But in the end, I have no other leads.
So I empty my head and follow along, only to find myself in an exceptionally tidy area bordered by an evenly spaced line of trees. The sunlight filters through the trees at an oblique angle.
But despite the lack of trees to block the sunlight, there is no underbrush, and the smooth forest floor lies exposed.
It’s like a natural rest stop, the perfect place to spread a picnic blanket out and enjoy some tea while out and about.
The fairy has disappeared.
I feel like I’ve been suddenly thrown into a parallel universe7.
I’m stuck in a wonderfully mysterious moment where reality and unreality seem on the verge of intersecting.
I can’t tell if I’m dreaming or awake.
This is a most peculiar place.
What’s happening? How’s it happening? Why is it happening? I’m rooted to the spot, dazed.
A voice that tinkles like a bell sounds out.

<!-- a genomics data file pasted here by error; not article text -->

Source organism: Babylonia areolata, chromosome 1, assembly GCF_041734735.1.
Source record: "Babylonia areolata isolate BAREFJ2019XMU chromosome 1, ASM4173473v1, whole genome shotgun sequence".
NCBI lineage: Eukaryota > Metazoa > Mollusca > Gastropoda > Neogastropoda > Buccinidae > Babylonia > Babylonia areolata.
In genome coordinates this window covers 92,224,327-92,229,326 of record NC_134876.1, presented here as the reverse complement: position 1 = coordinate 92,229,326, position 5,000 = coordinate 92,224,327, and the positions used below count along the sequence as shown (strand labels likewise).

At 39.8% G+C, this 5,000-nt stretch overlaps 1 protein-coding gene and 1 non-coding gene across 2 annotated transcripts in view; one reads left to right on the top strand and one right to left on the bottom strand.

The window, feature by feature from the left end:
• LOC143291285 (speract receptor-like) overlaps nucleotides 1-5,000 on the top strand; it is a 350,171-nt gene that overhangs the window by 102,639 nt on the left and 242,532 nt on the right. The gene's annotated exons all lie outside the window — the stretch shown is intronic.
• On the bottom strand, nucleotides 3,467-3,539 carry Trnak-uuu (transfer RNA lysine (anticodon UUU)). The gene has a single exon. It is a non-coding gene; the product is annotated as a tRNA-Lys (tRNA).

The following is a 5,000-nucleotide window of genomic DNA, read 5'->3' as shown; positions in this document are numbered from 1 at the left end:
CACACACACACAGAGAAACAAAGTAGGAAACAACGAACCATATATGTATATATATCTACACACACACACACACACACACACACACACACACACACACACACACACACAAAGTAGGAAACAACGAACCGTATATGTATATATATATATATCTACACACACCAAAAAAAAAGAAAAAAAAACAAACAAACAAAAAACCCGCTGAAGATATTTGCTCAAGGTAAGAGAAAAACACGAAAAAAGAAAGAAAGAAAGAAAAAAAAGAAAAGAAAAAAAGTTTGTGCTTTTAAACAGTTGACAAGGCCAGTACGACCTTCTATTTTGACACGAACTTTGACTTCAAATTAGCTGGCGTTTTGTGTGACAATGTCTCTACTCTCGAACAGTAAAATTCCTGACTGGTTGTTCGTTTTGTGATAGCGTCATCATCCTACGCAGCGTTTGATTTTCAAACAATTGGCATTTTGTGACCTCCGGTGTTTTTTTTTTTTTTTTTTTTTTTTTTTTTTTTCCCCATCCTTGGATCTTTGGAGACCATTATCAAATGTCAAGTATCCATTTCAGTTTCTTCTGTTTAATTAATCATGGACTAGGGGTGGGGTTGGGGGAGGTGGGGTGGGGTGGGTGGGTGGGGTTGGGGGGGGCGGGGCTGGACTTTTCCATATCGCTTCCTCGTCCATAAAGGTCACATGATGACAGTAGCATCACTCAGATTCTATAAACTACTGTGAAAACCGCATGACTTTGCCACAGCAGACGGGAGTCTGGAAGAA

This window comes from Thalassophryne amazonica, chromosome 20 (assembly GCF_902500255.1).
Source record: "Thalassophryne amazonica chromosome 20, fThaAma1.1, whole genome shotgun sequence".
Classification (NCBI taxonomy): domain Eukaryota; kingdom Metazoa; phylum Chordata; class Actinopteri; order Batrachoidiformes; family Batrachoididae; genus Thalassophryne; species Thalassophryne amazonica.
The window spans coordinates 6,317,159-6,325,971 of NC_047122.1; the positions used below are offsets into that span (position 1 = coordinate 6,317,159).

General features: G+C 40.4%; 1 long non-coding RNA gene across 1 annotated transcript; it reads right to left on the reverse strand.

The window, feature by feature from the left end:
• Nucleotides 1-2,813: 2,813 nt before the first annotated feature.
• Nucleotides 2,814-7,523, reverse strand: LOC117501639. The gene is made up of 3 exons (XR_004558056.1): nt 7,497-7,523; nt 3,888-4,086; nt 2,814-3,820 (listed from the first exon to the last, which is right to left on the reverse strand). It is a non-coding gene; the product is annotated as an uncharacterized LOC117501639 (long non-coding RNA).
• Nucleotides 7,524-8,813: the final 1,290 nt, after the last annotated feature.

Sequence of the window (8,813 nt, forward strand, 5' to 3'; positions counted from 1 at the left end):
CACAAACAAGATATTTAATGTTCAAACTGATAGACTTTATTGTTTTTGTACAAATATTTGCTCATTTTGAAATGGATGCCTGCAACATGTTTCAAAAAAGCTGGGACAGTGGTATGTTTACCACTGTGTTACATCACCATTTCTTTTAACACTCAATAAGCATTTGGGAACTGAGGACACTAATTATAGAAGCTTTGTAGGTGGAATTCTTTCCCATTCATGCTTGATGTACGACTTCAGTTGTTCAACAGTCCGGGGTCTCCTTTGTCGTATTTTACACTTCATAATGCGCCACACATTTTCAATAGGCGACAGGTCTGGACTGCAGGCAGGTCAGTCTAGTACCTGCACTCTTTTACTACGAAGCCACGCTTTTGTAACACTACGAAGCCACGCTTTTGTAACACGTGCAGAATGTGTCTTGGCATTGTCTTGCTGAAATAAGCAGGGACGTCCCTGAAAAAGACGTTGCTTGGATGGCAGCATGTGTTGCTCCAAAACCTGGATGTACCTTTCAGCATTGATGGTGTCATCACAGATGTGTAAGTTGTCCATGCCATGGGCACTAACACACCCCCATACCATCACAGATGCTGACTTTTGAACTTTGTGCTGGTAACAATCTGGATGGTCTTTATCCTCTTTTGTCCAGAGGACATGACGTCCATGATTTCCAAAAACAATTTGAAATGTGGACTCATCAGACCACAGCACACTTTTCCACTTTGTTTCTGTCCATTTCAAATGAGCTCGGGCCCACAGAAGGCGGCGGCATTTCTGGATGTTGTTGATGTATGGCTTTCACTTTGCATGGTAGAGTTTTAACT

It frees me from my autotoxemic8 state, and I look around.
A woman I don’t know appears from behind a tree.
She is, of course, not that doctor lady I met earlier.
Her body is slender, her eyes clear; she looks quite elegant. She seems to be my age, perhaps in her late teens, maybe twenty.
We stare at each other, frozen in place. She’s probably just as surprised as I am.
Ignoring the other party while matchmaking would be unnatural, so I greet her in turn.
My opponent suddenly smiles.
“Good day9. Are you taking a walk?” she asks me in a clear, collected voice.
“Yes… I’m looking for someone.”
“Why, so am I.”
The woman puts her slender fingers to her cheeks and smiles, troubled.
“To think there would be such a coincidence as this.”
She’s easy to talk to.
I’m able to keep my naive act up without much stress.
“Are you looking for someone here as well?”
“I’m not sure, actually. It’s just that he might be around here. Um… Did anyone pass by?”
She shakes her head when she hears my question.
“I see… If we go any further, we might get lost, so it’d probably be best for both of us to call it a day here.”
That said, we haven’t searched this area yet, so the two of us will still end up wandering around this clearing…
“How about this. Why don’t we take a look around together?”